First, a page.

Suspicion of voter fraud due to the increased use of mail-in ballots has called for multiple recounts and lawsuits. While Georgia has currently issued a recount to ensure accuracy, Trump’s team has filed lawsuits against Michigan and Pennsylvania to stop certifying their election results until later this month to give more time for the campaign to handle its legal challenges prior to the federal deadline of December 8th. Because of this, we may not have confirmed or accurate results until much later into the month. 

As it currently stands, Joe Biden is projected to be the US president-elect, and he and Kamala Harris are set to take office on January 20, 2021. Biden has expressed big plans for his term, including a stimulus proposal, a reversal of Trump’s immigration policies, lowering the Medicare eligibility age, a full-fledged COVID-19 team & plan, rejoining the Paris agreement, and many more.  

Halloween Movie Recommendations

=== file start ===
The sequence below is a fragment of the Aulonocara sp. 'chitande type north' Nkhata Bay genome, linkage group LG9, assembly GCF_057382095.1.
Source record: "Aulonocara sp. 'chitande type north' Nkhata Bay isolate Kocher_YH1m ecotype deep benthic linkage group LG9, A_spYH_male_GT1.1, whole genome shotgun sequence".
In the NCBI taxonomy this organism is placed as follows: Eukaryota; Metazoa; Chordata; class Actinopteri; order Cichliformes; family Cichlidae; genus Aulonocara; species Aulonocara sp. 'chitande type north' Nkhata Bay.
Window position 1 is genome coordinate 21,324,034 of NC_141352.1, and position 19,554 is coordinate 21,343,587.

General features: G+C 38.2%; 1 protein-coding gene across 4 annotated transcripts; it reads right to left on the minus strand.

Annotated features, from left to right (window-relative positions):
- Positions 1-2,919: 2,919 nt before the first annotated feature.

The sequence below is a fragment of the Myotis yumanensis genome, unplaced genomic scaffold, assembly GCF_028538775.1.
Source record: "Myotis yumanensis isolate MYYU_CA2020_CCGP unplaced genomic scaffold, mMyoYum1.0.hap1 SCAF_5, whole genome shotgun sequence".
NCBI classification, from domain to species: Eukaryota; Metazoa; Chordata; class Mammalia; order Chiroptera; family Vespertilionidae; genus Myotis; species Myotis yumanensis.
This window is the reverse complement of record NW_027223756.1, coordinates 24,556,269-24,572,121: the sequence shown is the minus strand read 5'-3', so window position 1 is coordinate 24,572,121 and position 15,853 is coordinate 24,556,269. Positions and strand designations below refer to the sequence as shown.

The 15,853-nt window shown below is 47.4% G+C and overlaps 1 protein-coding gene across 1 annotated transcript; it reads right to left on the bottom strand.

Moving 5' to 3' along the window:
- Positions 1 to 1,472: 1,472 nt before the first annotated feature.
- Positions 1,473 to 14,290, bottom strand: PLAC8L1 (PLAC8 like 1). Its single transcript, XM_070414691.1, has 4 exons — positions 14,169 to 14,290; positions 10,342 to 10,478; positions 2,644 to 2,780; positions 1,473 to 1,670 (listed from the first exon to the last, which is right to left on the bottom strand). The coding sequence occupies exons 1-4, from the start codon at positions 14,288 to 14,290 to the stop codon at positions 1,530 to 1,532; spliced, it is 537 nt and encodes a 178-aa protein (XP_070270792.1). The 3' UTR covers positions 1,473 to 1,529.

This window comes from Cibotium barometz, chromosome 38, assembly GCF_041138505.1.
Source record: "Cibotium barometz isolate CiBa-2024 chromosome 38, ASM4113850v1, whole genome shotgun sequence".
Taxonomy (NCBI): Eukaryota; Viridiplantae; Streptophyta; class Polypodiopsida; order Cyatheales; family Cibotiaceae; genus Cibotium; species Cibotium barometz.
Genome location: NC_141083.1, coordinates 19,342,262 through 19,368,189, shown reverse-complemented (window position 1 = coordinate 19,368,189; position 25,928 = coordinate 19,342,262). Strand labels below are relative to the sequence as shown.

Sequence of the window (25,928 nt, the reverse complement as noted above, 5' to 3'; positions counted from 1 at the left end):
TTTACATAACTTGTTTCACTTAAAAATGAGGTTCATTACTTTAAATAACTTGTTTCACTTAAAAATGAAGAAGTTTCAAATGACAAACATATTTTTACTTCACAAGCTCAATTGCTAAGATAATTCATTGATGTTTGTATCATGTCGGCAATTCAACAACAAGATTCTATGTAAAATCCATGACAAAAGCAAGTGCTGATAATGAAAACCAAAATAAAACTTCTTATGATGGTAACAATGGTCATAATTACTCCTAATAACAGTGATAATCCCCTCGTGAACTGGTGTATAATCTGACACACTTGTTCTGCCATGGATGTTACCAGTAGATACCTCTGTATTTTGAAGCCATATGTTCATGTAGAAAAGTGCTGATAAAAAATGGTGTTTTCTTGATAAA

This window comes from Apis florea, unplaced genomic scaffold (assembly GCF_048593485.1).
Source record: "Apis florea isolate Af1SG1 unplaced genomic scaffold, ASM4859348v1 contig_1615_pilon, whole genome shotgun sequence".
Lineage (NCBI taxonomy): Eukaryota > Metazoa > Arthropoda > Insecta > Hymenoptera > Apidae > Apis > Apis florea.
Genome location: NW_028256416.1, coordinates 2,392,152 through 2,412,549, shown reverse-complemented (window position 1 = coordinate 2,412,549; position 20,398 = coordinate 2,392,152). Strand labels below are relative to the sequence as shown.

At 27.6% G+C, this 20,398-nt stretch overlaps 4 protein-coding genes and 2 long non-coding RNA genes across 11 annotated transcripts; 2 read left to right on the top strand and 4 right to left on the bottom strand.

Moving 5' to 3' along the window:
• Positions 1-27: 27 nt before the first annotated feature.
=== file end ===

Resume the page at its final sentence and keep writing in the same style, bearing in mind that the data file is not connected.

By: Kori Miller

One of the best elements of the spooky season is its movies. Many timeless horror movies draw inspiration or a setting from Halloween, making for some timeless classics to watch over and over again. So this October, I’m going to put some of my all-time favorites into the spotlight. I tried to primarily include movies you probably haven’t seen, so enjoy!

Hereditary (2018, R) – Starting the list off strong is a psychological folk-horror that’ll disturb you long after the credits have rolled. Hereditary is an Ari Aster film that follows the estranged happenings that come across the Grahams after their matriarch passes away. Things seem to keep getting worse for the family, and I guarantee you’ll never be able to predict the ending. 10/10

Little Shop Of Horrors (1986, PG-13) – If horror isn’t quite your style, Little Shop Of Horrors might be. It’s a dark comedy musical about a man-eating plant that also happens to be an amazing singer. We follow Seymour, an unfortunate employee at a floral shop after he comes across a fly-trap looking plant with a taste for human flesh. Unsure of what to do, he entertains it… But how long exactly can that go on? 8/10